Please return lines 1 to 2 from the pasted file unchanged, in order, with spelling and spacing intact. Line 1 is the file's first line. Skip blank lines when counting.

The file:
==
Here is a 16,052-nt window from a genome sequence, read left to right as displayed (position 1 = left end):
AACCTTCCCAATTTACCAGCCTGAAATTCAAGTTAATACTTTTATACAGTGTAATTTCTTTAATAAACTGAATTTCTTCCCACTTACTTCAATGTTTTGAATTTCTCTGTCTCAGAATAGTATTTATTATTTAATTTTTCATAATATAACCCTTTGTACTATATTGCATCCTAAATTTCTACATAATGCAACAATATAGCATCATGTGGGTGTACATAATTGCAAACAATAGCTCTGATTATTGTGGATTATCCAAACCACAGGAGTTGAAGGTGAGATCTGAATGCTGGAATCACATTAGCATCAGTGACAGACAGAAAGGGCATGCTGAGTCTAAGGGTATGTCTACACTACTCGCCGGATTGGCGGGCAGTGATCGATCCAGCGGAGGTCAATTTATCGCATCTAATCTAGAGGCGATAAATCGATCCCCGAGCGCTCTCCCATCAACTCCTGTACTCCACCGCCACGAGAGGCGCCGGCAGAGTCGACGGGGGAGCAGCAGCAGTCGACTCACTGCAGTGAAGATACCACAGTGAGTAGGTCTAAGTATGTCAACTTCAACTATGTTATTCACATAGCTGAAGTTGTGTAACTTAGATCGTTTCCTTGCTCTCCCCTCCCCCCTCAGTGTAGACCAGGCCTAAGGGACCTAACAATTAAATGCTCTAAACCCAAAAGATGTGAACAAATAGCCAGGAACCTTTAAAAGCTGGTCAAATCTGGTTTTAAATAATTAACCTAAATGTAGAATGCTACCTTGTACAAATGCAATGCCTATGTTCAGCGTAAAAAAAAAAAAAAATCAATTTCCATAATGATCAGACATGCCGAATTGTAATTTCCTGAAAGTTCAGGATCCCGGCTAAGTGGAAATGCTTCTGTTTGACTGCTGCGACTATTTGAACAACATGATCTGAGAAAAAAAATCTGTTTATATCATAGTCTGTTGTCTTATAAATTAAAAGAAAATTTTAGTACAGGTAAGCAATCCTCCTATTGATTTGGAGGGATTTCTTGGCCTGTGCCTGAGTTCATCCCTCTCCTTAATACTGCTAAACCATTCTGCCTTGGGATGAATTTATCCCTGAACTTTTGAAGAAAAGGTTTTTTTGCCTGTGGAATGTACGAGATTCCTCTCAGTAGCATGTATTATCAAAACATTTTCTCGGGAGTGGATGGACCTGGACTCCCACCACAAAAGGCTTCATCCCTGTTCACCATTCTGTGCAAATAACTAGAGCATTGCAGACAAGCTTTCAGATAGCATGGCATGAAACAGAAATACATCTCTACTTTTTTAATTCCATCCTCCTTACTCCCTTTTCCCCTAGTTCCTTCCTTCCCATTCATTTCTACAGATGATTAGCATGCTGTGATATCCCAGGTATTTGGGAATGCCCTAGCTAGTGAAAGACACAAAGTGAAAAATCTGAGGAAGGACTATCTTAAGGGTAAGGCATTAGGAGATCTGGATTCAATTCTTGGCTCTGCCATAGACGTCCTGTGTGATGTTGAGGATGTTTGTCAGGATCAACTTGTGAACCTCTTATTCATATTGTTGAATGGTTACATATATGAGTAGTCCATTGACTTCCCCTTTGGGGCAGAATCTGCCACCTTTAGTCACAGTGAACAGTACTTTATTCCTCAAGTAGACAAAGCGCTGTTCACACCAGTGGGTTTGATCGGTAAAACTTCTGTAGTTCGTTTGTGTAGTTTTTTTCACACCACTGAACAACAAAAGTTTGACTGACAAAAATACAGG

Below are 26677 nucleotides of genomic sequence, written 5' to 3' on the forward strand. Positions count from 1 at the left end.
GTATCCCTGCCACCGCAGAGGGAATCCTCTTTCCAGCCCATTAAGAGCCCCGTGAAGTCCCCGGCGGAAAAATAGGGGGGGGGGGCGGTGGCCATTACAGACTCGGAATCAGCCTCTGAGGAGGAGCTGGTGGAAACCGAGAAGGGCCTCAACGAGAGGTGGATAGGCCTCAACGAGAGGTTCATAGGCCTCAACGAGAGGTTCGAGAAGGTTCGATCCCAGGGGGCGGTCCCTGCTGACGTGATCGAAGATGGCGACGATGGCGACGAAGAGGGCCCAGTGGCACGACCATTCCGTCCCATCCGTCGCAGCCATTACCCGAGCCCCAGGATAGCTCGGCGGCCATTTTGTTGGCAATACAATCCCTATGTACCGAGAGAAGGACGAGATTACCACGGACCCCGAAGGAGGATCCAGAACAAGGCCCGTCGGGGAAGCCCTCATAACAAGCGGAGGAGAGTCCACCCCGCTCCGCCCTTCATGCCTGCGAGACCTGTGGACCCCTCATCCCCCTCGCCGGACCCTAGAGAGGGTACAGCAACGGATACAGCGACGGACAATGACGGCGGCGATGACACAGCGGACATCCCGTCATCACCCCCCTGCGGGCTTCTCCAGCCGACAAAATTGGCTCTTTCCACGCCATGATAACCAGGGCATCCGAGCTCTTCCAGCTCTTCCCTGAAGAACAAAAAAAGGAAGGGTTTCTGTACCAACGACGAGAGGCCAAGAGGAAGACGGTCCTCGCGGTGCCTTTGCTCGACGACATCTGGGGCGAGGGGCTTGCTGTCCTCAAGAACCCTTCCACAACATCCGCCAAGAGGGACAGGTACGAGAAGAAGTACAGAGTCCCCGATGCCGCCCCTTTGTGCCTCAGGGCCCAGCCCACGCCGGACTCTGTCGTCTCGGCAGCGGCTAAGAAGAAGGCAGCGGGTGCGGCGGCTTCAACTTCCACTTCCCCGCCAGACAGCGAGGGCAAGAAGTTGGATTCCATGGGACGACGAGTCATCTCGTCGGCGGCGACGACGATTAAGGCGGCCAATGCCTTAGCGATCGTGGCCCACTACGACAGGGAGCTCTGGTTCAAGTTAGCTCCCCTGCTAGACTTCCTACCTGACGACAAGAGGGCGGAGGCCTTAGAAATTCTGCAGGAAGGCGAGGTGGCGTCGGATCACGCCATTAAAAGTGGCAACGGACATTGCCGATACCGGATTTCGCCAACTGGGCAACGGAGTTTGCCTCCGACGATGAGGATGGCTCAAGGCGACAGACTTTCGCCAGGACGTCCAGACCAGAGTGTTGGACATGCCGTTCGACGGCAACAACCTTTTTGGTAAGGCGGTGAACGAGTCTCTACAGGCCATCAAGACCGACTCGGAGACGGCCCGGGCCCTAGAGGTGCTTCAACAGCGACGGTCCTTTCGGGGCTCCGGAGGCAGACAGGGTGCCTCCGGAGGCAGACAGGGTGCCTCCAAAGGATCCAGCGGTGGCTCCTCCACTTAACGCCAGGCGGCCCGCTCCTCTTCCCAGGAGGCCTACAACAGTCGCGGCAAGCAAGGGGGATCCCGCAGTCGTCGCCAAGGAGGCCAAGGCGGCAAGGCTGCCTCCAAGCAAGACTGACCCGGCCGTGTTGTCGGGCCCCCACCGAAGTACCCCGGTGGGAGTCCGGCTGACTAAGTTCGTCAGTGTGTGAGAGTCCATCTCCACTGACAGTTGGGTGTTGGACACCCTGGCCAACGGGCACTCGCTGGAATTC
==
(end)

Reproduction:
Here is a 16,052-nt window from a genome sequence, read left to right as displayed (position 1 = left end):
AACCTTCCCAATTTACCAGCCTGAAATTCAAGTTAATACTTTTATACAGTGTAATTTCTTTAATAAACTGAATTTCTTCCCACTTACTTCAATGTTTTGAATTTCTCTGTCTCAGAATAGTATTTATTATTTAATTTTTCATAATATAACCCTTTGTACTATATTGCATCCTAAATTTCTACATAATGCAACAATATAGCATCATGTGGGTGTACATAATTGCAAACAATAGCTCTGATTATTGTGGATTATCCAAACCACAGGAGTTGAAGGTGAGATCTGAATGCTGGAATCACATTAGCATCAGTGACAGACAGAAAGGGCATGCTGAGTCTAAGGGTATGTCTACACTACTCGCCGGATTGGCGGGCAGTGATCGATCCAGCGGAGGTCAATTTATCGCATCTAATCTAGAGGCGATAAATCGATCCCCGAGCGCTCTCCCATCAACTCCTGTACTCCACCGCCACGAGAGGCGCCGGCAGAGTCGACGGGGGAGCAGCAGCAGTCGACTCACTGCAGTGAAGATACCACAGTGAGTAGGTCTAAGTATGTCAACTTCAACTATGTTATTCACATAGCTGAAGTTGTGTAACTTAGATCGTTTCCTTGCTCTCCCCTCCCCCCTCAGTGTAGACCAGGCCTAAGGGACCTAACAATTAAATGCTCTAAACCCAAAAGATGTGAACAAATAGCCAGGAACCTTTAAAAGCTGGTCAAATCTGGTTTTAAATAATTAACCTAAATGTAGAATGCTACCTTGTACAAATGCAATGCCTATGTTCAGCGTAAAAAAAAAAAAAAATCAATTTCCATAATGATCAGACATGCCGAATTGTAATTTCCTGAAAGTTCAGGATCCCGGCTAAGTGGAAATGCTTCTGTTTGACTGCTGCGACTATTTGAACAACATGATCTGAGAAAAAAAATCTGTTTATATCATAGTCTGTTGTCTTATAAATTAAAAGAAAATTTTAGTACAGGTAAGCAATCCTCCTATTGATTTGGAGGGATTTCTTGGCCTGTGCCTGAGTTCATCCCTCTCCTTAATACTGCTAAACCATTCTGCCTTGGGATGAATTTATCCCTGAACTTTTGAAGAAAAGGTTTTTTTGCCTGTGGAATGTACGAGATTCCTCTCAGTAGCATGTATTATCAAAACATTTTCTCGGGAGTGGATGGACCTGGACTCCCACCACAAAAGGCTTCATCCCTGTTCACCATTCTGTGCAAATAACTAGAGCATTGCAGACAAGCTTTCAGATAGCATGGCATGAAACAGAAATACATCTCTACTTTTTTAATTCCATCCTCCTTACTCCCTTTTCCCCTAGTTCCTTCCTTCCCATTCATTTCTACAGATGATTAGCATGCTGTGATATCCCAGGTATTTGGGAATGCCCTAGCTAGTGAAAGACACAAAGTGAAAAATCTGAGGAAGGACTATCTTAAGGGTAAGGCATTAGGAGATCTGGATTCAATTCTTGGCTCTGCCATAGACGTCCTGTGTGATGTTGAGGATGTTTGTCAGGATCAACTTGTGAACCTCTTATTCATATTGTTGAATGGTTACATATATGAGTAGTCCATTGACTTCCCCTTTGGGGCAGAATCTGCCACCTTTAGTCACAGTGAACAGTACTTTATTCCTCAAGTAGACAAAGCGCTGTTCACACCAGTGGGTTTGATCGGTAAAACTTCTGTAGTTCGTTTGTGTAGTTTTTTTCACACCACTGAACAACAAAAGTTTGACTGACAAAAATACAGG